Things weren’t to get any better for Portsmouth on their visit to Deepdale, despite bolstering their squad with another loan signing, again from Stoke, this time in the shape of 24 year old left back Carl Dickinson. Pompey conceded early again, with Paul Hayes scoring for Preston in a match where the visitors never really got going. It could, and perhaps should have been more for the Lilywhites, but 1-0 proved to be enough to keep off a toothless Portsmouth side who were slipping into old habits.
Back to the Carling Cup, and Crystal Palace came to Fratton Park in what was a highly entertaining match. Edgar Davids made his debut for Palace, and was about as useful as a chocolate teapot. Portsmouth played some attractive football, and just before the hour mark they took the lead with Nugent’s first goal in 18 months for Portsmouth. Once again though, the hosts allowed the pressure to build and with 10 minutes remaining, Ibrahima Sonko sliced the ball into his own net from 6 yards out, ensuring another 30 minutes would be played at a frantic pace.
Wilfried Zaha saw red for the visitors early in extra-time after an altercation with Dickinson, but Pompey failed to capitalise and Fratton Park was to witness penalties for the first time in history. Ashdown got Pompey off to a flier, saving one and seeing another fly over, Brown also saw his penalty saved but still meant Ciftci had a chance to win it. He sent the goalkeeper the wrong way but struck the foot of the post, which sent the shootout to sudden death. Ashdown saved once again from Clyne, but Dickinson twice saw his kick saved after the keeper strayed of his line. Ashdown again saved from Barrett, and this time Richard Hughes made no mistake and sent Portsmouth to the 3rd round after a fantastic game of football.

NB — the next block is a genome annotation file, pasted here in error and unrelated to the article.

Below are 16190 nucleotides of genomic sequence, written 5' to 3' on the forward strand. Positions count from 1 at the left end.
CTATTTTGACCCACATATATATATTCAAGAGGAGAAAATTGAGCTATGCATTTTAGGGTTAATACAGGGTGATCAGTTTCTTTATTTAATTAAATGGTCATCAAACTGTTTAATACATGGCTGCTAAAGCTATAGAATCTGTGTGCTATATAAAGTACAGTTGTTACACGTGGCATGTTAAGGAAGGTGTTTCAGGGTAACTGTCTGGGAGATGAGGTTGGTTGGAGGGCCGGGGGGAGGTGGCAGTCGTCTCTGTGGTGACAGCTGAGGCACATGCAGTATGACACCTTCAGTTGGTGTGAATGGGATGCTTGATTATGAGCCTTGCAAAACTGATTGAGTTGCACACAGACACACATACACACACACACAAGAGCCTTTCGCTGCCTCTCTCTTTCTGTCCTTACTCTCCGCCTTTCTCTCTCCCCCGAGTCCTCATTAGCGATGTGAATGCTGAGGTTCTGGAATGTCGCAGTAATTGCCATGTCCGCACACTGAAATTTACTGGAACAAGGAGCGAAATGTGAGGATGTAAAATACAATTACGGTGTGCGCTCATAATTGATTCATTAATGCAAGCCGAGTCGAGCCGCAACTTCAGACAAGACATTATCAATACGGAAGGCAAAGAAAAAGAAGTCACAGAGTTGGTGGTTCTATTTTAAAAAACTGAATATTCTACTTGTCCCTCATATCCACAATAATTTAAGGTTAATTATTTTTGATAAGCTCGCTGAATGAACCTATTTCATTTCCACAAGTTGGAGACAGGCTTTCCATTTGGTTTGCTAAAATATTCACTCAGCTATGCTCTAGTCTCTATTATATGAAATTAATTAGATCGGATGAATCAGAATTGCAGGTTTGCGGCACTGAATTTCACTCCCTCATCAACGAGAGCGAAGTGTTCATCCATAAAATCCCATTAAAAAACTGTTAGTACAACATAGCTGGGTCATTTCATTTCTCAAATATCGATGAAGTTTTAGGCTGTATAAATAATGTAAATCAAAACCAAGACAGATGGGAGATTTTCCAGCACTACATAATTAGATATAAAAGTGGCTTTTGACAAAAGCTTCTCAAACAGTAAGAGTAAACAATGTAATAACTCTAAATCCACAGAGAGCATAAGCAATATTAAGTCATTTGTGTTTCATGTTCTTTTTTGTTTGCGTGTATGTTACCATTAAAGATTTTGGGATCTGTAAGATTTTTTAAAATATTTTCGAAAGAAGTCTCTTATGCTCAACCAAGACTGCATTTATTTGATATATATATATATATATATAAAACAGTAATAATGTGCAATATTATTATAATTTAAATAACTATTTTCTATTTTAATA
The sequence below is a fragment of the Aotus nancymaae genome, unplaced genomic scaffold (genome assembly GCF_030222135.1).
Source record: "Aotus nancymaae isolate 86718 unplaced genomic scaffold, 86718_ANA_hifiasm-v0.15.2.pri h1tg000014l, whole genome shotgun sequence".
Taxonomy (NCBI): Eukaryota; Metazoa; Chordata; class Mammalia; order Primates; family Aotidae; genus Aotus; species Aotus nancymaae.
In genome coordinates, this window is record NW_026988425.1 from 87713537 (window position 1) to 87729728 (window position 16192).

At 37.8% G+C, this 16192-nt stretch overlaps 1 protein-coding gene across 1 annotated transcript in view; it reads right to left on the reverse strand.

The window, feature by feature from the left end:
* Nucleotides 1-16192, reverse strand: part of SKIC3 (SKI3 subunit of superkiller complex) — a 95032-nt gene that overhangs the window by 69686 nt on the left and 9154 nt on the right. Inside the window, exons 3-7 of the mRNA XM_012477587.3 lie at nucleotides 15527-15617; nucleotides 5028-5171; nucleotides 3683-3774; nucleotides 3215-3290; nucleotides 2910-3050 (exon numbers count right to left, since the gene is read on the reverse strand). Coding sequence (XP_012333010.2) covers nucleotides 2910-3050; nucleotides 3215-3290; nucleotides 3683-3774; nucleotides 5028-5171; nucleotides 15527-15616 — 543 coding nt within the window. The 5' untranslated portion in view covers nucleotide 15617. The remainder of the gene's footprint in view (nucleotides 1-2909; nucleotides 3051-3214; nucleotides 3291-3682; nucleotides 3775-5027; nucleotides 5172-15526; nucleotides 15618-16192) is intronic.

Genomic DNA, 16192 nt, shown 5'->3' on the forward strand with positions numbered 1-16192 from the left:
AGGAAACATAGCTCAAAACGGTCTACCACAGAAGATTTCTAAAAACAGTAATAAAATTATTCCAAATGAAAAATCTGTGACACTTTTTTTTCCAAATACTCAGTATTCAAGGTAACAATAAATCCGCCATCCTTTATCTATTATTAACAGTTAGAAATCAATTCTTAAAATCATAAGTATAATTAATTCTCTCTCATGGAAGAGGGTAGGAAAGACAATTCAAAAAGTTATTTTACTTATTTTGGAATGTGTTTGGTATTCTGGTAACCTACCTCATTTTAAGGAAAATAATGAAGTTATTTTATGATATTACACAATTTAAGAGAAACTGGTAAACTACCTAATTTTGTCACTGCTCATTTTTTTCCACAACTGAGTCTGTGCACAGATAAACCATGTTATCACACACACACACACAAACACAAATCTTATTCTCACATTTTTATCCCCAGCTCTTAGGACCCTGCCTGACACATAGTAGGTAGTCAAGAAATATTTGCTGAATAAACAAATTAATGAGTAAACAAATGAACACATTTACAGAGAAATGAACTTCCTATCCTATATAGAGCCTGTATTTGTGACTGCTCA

With a home tie against Leicester waiting in the next round, Pompey looked to get their first win in the league against promotion chasing Cardiff at Fratton Park. John Utaka returned to the team and looked dangerous early on as Wilson and Sonko both came close to giving Pompey the lead. But the tide turned just before the end of the first half, when Hayden Mullins agonisingly diverted a through ball past Ashdown and into his own net. Portsmouth’s woes were doubled shortly after half time, when Jay Bothroyd, soon to be made an England International, profited after a mix up between Ashdown and Sonko, giving the Bluebirds an unassailable lead.
August saw Portsmouth play six games, winning both cup-ties, but mustering up just one point from a possible twelve in the league, which saw the team find themselves bottom of the Championship. New league, same old story. With the transfer market closing, Portsmouth needed to do some business or else find themselves cast adrift by Christmas.
Pre-Season Review – here
Written by PompeyFrippy.